29 July | 04:48:50
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G20: Clearing the air
The world's leading finance ministers gathered in St Andrews last weekend in a largely futile attempt to find common ground on climate change ahead of the Copenhagen summit; The Journal was on hand to watch dejected global leaders and uninspired protesters go through the motions
Wednesday, 11 November, 2009 | 09:00
Credit: Stephanie Howe

Vague promises are not foreign to the G20, but Alistair Darling couldn't hide his disappointment at a press conference in St Andrews last weekend when discussions on climate change hadn't made the progress he had spoken so passionately about. If he was attemtping to mask his disappointment, the student campaigners who gathered to protest on nearby West Sands beach vocally unimpressed.


”Some people don’t like to show their hand” said Darling, when asked about his disappointment, “but make no mistake, the prize here is enormous, we cannot afford for another crisis to emerge before we take further action on climate change.” The UK Chancellor, as many others, is hoping Copenhagen will bring more cooperation on the issue.


Unfortunately for people trying to make a point from the outside, complacency seemed to be the word at this G20.

The international press was focused on the finance ministers of the world's 20 largest economies, and what they might achieve rather than the objections of outsiders.


The G20 speaks for 60 percent of the world's population and represents 80 percent of the world’s wealthbut is held by a meager 10 percent of the world's citizens.


As the threats of rising sea-levels, droughts and floods are turning into everyday scenarios for many of the world's poorest communities, leaders have little time to waste as the costs of global warming may rise to 20 per cent of global GDPa higher cost than the two world wars and the Great Depression.


At the September G20 in Pittsburgh, leaders hammered out objectives for tackling climate change. As ministers returned to discussions in St Andrews, they aimed to establish the options available to finance these objectives.


Campaigners however, feel they are cutting it short. As the G20 meeting closed, organisations such as Oxfam and World Wildlife Fund said that finance ministers let them down.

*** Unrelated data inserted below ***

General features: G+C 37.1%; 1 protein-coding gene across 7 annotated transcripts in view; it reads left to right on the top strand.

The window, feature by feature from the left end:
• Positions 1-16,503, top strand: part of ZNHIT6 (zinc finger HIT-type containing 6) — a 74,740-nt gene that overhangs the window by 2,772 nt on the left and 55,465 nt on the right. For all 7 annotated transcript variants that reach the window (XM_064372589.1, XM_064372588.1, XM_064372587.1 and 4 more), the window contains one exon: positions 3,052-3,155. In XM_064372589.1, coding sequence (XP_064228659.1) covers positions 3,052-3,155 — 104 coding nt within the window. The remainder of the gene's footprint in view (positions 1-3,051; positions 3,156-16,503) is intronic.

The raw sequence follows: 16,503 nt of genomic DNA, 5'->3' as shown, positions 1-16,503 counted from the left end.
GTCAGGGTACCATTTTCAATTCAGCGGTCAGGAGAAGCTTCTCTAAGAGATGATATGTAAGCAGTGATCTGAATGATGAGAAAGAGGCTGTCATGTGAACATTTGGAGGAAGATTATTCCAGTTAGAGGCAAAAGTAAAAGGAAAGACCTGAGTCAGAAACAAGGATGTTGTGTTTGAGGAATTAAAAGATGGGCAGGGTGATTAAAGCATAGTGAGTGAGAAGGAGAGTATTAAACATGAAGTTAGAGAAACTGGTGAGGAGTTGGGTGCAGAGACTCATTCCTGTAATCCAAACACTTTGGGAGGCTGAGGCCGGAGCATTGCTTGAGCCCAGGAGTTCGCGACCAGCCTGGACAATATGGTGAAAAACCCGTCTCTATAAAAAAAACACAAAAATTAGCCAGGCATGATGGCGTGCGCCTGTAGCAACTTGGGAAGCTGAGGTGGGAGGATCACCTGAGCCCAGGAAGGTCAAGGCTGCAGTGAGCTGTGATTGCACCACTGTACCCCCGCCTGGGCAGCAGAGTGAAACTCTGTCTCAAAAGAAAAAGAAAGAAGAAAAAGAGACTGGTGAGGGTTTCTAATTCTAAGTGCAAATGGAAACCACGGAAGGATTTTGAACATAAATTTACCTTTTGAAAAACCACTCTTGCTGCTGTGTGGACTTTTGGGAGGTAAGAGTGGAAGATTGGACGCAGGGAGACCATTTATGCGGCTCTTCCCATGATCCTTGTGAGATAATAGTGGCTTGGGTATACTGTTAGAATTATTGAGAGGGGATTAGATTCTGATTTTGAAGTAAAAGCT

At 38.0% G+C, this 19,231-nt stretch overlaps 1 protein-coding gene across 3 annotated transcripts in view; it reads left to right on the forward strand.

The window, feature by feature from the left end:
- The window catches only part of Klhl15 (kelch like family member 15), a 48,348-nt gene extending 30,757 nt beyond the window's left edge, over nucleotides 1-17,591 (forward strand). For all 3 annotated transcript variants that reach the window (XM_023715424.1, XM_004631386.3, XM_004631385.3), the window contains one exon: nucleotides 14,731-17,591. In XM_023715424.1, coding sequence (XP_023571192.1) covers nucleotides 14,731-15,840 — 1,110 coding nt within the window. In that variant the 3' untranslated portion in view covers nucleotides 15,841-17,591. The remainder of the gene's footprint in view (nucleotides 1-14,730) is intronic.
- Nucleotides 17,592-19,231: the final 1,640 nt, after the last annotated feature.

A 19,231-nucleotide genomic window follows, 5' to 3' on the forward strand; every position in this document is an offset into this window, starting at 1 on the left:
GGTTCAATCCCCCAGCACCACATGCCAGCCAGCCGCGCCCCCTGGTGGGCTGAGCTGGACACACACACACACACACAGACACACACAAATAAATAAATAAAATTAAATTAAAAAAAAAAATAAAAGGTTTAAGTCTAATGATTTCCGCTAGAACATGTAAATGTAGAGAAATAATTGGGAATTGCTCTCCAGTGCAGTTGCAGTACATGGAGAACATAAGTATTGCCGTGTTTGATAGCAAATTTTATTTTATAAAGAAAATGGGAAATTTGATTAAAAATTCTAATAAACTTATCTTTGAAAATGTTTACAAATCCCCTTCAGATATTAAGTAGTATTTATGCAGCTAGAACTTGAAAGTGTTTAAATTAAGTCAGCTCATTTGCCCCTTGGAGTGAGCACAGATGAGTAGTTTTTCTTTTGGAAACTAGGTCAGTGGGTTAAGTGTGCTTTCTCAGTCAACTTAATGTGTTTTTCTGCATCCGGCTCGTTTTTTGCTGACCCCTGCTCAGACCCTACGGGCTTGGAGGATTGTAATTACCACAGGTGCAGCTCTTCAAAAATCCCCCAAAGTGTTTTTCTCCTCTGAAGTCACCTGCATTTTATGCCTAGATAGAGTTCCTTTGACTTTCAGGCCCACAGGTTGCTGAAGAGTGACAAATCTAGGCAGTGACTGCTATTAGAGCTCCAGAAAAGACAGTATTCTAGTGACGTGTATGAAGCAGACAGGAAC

By not agreeing on a structured plan to bring to the table in Copenhagen, they made the hope to reach any ambitious agreement on the topic slimmer still.


In the past 14 months we have seen governments across the world reach almost unanimous decisions, quickly, on how to tackle the recession. Bank bailouts in the hundreds of billions were implemented. The rapid environmental changes to our planet should be worthy of that kind of response.


Swedish finance minister Anders Borg recognised the threat of a standstill, as he stated that "the discussion has been open and constructive and we have clarified positions, but we need to see more flexibility and more commitment otherwise we will end up with a very, very difficult situation in Copenhagen".

And Copenhagen will indeed be difficult if countries continue forward uncommitted to the cause.

Darling and his plans were overpowered, as climate change wasn't the desired topic of discussion for the developing nations present at the meeting - despite these countries being most threatened by increased levels of production coupled with a lack of funds and outdated measures to deal with emissions. ”This isn’t the forum for these [climate] talks,” a Brazilian representative said.


Talks through the night on climate financing ended at an unsurprising impassé as developing countries seemed determined not to come to any agreement on climate change before the issue of recession had been handled.


Unfortunately, growing economies'India, China, and Brazilreluctance to discuss the topic in the face of UK's ambitions showed how far the world is from any substantial global action on climate threats.


As the world is warming up to the UN summit on climate, many saw this as the last chance ministers had to make headway on matters such as carbon trading and achieving the Kyoto Protocol goals. Darling is clear on that, as he stated ”These are issues that will not go away, and I’d rather they surfaced here so that we can get a deal in Copenhagen.”


Despite the aura of defeat, ministers were still eager to praise global cooperation, and were adamant that they had achieved more than they had in "decades". The communiqué released prior to the press conferences however, stated that the delegations had not come to any specific agreement on tackling climate issues, but had "discussed a range of options and, recognised that finance will play an important role in the delivery of the outcome at Copenhagen".


Political differences aside, the climate deal should be a concerted effort. According to the protesting group 'Nae Tae G20', we cannot expect legislation against climate change to be led by developing countries. Instead, we should look towards rich states: those who generate the most waste, and use the most resources.

Finance needs to be made available for poor countries to cut emissions and invest in innovative low-carbon economies.

For poor countries to be able to do this, estimates indicate they will need substantial funding, around £100 billion a year until 2020.

The UK promises to tackle the climate threat, and vows to make a paltry £1bn a year available. It is clear that this figure will do nothing if it goes unsupported.


This latest summit of the G20 illustrated the inefficacy of pan-national climate discussions. Many countries have different needs and targets. These need to be dissected and penetrated if there is to be a congruent and cogent plan to halt climate change. In light of the threat that global-warming poses to humanity, time is running out for ambiguous responses.

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